• rate this
    0

    Comment number 248.

    For many years GPs (and to a lesser extent hospitals) sought to guard their detailed patient data from the central NHS - because - as everywhere - information is power. Gradually, the NHS has financially induced, cajoled and shamed them into loosening up that stance. Big data will, no doubt, be of clinical benefit - however there are other more subtle and far less noble agendas being served.

  • rate this
    0

    Comment number 247.

    oops, that link wasn't to Scientific American... still, it is still relevant.

  • rate this
    0

    Comment number 246.

    @245 Nothing significantly worse than he could do by a number of other means.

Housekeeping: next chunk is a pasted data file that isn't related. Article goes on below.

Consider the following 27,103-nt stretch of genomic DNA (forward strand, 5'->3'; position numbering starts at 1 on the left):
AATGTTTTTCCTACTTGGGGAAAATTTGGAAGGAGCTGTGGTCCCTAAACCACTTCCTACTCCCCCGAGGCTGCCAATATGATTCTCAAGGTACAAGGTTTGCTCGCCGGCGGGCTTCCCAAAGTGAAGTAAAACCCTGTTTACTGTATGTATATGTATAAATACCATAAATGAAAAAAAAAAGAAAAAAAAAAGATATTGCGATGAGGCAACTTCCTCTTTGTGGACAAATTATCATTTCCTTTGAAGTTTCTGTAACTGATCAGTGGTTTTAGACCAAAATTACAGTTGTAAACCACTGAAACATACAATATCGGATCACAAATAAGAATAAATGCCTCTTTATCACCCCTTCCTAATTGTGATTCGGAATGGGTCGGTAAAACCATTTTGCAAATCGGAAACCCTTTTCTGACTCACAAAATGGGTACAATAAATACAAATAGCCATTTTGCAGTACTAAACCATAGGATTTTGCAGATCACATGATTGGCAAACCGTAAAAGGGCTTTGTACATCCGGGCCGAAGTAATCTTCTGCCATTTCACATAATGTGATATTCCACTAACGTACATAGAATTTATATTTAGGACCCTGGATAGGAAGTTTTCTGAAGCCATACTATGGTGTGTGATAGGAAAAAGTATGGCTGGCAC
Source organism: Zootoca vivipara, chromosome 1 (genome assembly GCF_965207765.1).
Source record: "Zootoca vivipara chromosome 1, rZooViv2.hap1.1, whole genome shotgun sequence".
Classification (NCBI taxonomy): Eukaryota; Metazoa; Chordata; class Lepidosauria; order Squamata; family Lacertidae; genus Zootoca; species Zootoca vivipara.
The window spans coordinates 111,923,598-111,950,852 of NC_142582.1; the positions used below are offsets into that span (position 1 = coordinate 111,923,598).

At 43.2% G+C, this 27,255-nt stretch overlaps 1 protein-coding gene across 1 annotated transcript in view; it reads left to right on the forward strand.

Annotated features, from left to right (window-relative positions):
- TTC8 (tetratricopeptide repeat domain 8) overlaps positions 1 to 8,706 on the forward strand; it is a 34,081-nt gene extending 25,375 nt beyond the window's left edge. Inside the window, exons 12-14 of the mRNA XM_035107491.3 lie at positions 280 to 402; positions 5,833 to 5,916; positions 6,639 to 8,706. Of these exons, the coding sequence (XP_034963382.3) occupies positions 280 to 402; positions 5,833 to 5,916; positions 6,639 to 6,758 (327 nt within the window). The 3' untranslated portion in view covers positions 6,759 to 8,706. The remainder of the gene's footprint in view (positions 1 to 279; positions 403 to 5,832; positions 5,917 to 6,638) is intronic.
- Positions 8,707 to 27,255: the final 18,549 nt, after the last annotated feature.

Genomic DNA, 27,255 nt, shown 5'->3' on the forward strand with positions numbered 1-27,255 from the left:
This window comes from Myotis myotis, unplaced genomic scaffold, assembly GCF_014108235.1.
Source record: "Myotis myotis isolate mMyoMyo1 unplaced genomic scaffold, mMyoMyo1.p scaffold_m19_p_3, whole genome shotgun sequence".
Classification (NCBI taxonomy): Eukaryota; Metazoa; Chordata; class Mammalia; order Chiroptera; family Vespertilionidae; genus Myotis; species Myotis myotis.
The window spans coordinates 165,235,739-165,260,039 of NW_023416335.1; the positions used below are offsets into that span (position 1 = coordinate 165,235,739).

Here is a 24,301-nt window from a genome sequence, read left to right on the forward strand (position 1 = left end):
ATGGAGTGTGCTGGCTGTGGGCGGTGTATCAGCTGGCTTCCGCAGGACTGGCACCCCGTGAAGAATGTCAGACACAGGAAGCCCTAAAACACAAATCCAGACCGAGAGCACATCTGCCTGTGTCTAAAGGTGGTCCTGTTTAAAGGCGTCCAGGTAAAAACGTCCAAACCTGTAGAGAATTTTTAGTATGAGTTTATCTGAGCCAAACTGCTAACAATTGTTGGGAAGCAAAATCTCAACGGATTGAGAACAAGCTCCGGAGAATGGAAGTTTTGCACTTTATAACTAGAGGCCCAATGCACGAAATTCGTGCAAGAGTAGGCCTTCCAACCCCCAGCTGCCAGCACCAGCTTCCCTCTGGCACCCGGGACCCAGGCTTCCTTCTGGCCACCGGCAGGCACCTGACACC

Seriously, with the resources of a state, if you want to target a people from a hypothetical 'genetic bullet' you can just collect samples (e.g. hair) from scratch until you have enough.

    If it is crazy eugenics stuff... the world won't tolerate it.

  • rate this
    +1

    Comment number 245.

    The NHS has many big-data projects running - not the sign of a well thought out strategy. The data sets - anonymous, no names and addresses - are valuable to commercial organisations. When they come flashing money to buy data we already know the NHS will sell. Well, I'm not overly bothered: LABCON are bought & sold, but not evil. But, think! What could a future Hitler do with this capability?

  • rate this
    0

    Comment number 244.

    One problem with the NHS is that departments carrying out the same role in different trusts have different ways of working and do not share data which would prove the efficacy of different treatment methods enabling the best method to be employed in all cases.